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Be Careful When You Try On a Pair of Genes

September 14, 2000|T.J. SIMERS

My daughter fell on her face walking home from school and cut her head open. I mention this not because she is a klutz, who had no choice but to become an accountant, but because that day I realized I would never watch my child compete in the Olympics.

I was more interested in other things when I met my wife than a discussion of genes or heredity, so I didn't realize if you marry a short woman with no hops who has lumbering brothers who struggle to bowl, it's probably going to lead to the breeding of a klutz.


I WOULD HAVE been a wonderful father to Janet Evans, contributing to TV's demands for an "up close and personal" view of our boring life as a supportive family, but instead I was stuck with a klutz who has to be retrieved by the lifeguard from the bottom of the pool every time she goes wading.

It's only recently that I realized that even if she had inherited the genes only from my side of the family, she still wouldn't have made it as a big-time Olympian, because to do that today you must:

Have overcome cancer. Or, someone in your family must currently have cancer. Or, someone in your family must have died of cancer or some other nasty disease, or have been tragically killed, giving you the opportunity to dedicate your performance in his memory.

An Aboriginal background will work, but if you want to carry the American flag, you're going to have to top the kayaker who survived 30,000 volts of electricity in a construction accident.

Davey Johnson is a dead man and just doesn't know it--so he'd be pure gold if he were on loan from the Dodgers and coaching the Olympic baseball team instead of Tom Lasorda.

It takes some creativity. You can be an ex-con, like U.S. heavyweight boxer Michael Bennett, who was sentenced to the big house for trying to rob a Toys "R" Us, so long as NBC can get video of the penitentiary, and come up with the soft backlight for the obligatory repentant speech. Proclaiming, "I want to win for my mother," as Bennett did this week, puts a very nice wrap on the package.

The headline in Wednesday's USA Today about runner Suzy Favor Hamilton was a harbinger of what is to come: "Injury, brother's death sharpened her focus."

TV has focused on this Triumph of the Human Spirit in the Olympics for some time, which is what makes rhythmic gymnastics so compelling. But with NBC now showing everything on tape delay, these Games are going to be even more about the dramatic buildup than the results seen in the final minutes of every show.

The athletes with the best sob stories will dominate.

It's like swimming Coach Mike Bottom put it in an interview with the Denver Post, talking about 50-meter freestyle swimmer Gary Hall Jr.

"He's what we need. He's what the sport needs," said Bottom, about the once-wayward youth, who was an admitted recreational marijuana user, coming off a drug suspension--on the right track now fighting for a gold medal while weighted down by diabetes.

Unfortunately, my kid is normal. A klutz, but if she could put the shot without dropping it on her foot, she'd still never make it on NBC, because, other than her incredible dislike for USC, there's nothing there.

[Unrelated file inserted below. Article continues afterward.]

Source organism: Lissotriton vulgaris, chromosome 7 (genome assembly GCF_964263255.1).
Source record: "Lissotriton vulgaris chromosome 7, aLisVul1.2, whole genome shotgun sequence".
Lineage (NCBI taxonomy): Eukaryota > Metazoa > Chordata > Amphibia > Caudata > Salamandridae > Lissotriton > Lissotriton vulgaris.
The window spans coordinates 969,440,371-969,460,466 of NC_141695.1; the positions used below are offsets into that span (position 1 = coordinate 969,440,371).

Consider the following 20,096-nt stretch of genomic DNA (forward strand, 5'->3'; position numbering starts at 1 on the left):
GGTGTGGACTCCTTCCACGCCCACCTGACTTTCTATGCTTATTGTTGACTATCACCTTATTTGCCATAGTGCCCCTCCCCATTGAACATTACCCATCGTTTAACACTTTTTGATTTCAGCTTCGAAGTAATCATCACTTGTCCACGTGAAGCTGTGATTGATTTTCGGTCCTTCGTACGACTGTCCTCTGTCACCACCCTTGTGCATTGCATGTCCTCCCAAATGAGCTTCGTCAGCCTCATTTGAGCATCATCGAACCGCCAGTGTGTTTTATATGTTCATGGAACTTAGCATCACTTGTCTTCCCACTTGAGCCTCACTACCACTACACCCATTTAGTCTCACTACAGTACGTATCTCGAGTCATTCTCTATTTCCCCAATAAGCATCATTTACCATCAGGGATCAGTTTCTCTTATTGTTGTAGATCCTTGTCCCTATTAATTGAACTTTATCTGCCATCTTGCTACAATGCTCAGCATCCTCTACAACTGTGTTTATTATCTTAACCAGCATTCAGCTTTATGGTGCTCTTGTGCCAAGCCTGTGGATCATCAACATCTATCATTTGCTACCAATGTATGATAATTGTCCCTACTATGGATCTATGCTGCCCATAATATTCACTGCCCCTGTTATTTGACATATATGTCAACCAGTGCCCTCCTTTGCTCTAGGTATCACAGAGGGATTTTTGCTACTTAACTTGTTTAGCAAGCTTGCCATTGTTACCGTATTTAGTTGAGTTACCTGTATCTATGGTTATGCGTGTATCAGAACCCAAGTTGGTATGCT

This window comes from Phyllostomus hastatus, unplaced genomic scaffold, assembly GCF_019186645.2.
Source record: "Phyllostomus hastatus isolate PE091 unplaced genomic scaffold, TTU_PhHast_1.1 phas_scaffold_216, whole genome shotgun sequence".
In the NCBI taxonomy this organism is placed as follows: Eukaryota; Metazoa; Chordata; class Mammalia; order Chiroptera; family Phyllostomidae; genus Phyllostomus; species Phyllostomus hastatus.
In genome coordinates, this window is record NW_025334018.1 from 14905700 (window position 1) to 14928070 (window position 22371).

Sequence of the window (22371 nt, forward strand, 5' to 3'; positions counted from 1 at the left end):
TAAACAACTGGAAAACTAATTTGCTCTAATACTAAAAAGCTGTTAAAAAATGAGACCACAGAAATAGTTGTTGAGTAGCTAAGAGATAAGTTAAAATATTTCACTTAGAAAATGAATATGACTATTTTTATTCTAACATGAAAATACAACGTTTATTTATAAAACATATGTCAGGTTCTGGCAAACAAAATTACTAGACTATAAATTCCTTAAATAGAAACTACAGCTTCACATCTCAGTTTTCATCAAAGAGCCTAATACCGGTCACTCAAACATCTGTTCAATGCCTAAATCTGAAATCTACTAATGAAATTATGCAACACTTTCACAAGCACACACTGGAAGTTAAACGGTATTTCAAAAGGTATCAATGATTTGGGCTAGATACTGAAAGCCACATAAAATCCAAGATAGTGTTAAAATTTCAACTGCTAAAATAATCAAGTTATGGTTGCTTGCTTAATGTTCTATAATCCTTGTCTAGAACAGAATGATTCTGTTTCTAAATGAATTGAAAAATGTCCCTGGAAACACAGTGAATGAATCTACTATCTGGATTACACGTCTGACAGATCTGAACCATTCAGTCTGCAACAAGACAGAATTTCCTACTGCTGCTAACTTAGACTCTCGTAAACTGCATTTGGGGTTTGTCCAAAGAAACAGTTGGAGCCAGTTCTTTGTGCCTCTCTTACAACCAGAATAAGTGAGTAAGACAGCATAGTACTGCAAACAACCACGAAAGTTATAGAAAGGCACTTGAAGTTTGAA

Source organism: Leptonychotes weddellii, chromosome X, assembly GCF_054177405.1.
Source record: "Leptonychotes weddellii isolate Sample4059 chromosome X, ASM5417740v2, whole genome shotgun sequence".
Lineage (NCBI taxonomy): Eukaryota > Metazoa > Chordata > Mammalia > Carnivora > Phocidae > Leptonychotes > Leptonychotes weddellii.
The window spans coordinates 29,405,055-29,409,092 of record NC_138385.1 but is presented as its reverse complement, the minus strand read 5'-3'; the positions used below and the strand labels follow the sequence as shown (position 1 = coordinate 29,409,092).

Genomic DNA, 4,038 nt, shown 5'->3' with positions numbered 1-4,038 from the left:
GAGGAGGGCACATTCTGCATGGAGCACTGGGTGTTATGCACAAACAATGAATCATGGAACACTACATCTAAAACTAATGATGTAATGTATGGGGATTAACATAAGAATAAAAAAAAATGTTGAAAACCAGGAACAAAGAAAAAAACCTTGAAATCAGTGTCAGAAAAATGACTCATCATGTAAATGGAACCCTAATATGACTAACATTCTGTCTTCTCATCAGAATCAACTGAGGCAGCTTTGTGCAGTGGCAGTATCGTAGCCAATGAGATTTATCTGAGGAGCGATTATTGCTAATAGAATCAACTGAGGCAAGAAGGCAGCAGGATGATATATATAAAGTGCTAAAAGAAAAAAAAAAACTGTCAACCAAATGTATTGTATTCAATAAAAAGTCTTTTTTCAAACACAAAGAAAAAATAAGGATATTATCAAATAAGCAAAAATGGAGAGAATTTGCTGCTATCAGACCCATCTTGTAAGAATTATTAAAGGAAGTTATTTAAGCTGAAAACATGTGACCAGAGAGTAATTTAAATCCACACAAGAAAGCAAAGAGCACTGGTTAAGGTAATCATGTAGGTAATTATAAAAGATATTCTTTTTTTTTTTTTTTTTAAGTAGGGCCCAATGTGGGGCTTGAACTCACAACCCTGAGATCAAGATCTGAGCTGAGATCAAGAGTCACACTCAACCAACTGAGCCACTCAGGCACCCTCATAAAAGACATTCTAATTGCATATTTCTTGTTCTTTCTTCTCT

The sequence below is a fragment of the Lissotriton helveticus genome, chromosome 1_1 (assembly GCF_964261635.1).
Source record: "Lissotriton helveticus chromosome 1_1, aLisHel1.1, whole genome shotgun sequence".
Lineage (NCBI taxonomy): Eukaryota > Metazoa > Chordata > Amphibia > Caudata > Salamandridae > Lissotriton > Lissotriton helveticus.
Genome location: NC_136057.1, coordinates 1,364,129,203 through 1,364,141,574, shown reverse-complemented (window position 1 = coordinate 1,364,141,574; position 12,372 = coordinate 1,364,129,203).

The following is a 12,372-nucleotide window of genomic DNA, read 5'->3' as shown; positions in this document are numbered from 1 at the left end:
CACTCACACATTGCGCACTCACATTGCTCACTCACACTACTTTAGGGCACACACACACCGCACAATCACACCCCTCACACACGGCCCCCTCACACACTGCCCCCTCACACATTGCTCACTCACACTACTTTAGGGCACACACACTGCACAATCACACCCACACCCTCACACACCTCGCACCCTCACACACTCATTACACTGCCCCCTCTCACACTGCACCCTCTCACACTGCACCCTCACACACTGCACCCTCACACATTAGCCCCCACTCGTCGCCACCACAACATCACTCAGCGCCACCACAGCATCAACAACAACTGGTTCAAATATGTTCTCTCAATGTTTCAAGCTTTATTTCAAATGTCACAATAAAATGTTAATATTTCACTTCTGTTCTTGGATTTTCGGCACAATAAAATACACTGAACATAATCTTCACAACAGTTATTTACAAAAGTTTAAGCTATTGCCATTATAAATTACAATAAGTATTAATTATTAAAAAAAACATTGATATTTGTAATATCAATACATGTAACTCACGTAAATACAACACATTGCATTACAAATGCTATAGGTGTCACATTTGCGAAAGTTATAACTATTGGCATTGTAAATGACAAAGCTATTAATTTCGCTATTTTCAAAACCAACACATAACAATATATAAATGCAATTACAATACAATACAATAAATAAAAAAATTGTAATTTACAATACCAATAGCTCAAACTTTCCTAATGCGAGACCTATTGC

I checked. I know my wife told me once that someone on her mother's side of the family had died in jail, but knowing my wife's side of the family, they die where they belong.

Even if the klutz had turned out to be a stud athlete like her old man, she'd still be lost on the tape-delayed cutting room floor. Her only chance to make it big in the Olympics, I guess, would have been to appear nude, like all the other women athletes.

Well, thank heavens, she's a klutz.


GREEN BAY WILL apparently not have to be boarded up and abandoned. Brown County cheeseheads went for a higher sales tax so the Packers don't have to disband and can build a five-story, mall-like atrium on the side of the stadium, which will house stores and a stadium club.

Soon the team will begin entertaining offers to rename Lambeau Field in favor of whomever comes up with the most money. It's too bad the folks at don't have more financial backing.


LET'S SEE IF I have this straight. Cedric Ceballos, Chris Dudley, Christian Laettner, Chris Mullin, Horace Grant, Lorenzen Wright, P.J. Brown, Kendall Gill, Brad Miller, Eddie Jones and Toni Kukoc were on their way--at one time another--to the Lakers. It can be a tough city to get around, but every one of them seems to have gotten lost. I can understand, Glen Rice is having the same problem--he can't find a way out of town.


THE RAIDERS HAVE failed to sell out 24 consecutive games, but need to sell only 7,000 more by noon today to lift the TV blackout so everyone in Oakland can watch the Broncos defeat them.


THE UNIVERSITY OF Michigan couldn't guarantee recruits a Rose Bowl appearance, but they could promise a regular-season game in Pasadena against UCLA. It worked. Michigan will suit up 10 players from California on Saturday.

UCLA could have promised them many more games in the Rose Bowl, but who knows if the Bruin recruiters remembered to mention it?


OLYMPIC OFFICIALS ARE troubled by the open gambling in Australia, and now have another problem. Australian customs officials have served a summons on a Uzbekistan coach accused of trying to bring 15 vials of a performance-enhancing drug into the country.

You bet this will impact the Uzbeki betting line.


TODAY'S LAST WORD comes in an e-mail from Bob:

"Bob Knight wants to coach again 'in the worst way.' He looks to be the right man for the Clippers."

Thank you, Bob, for the suggestion. As soon as you send your resume with appropriate cover letter, I'll pass it on to Donald.


T.J. Simers can be reached at his e-mail address:

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